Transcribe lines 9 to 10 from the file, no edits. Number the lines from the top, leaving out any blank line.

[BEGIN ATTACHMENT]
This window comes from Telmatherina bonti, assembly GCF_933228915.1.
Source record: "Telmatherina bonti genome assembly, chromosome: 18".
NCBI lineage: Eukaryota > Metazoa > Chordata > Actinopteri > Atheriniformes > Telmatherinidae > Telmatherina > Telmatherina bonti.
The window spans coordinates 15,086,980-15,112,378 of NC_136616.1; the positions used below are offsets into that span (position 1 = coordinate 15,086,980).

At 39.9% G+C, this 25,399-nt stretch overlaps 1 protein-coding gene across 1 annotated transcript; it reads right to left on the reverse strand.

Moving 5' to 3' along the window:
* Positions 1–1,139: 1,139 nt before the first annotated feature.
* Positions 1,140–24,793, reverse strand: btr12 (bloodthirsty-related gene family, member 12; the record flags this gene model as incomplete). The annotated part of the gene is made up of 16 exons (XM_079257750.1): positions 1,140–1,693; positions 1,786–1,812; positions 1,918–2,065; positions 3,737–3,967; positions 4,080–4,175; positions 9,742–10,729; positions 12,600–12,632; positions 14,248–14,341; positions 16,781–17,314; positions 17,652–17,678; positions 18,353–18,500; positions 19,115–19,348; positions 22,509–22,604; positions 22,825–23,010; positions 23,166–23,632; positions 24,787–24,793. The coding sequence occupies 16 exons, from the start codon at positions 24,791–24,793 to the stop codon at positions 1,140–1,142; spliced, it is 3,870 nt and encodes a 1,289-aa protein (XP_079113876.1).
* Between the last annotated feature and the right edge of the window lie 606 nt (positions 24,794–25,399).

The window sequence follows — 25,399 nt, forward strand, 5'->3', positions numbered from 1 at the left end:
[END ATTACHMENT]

* Between the last annotated feature and the right edge of the window lie 606 nt (positions 24,794–25,399).

The window sequence follows — 25,399 nt, forward strand, 5'->3', positions numbered from 1 at the left end: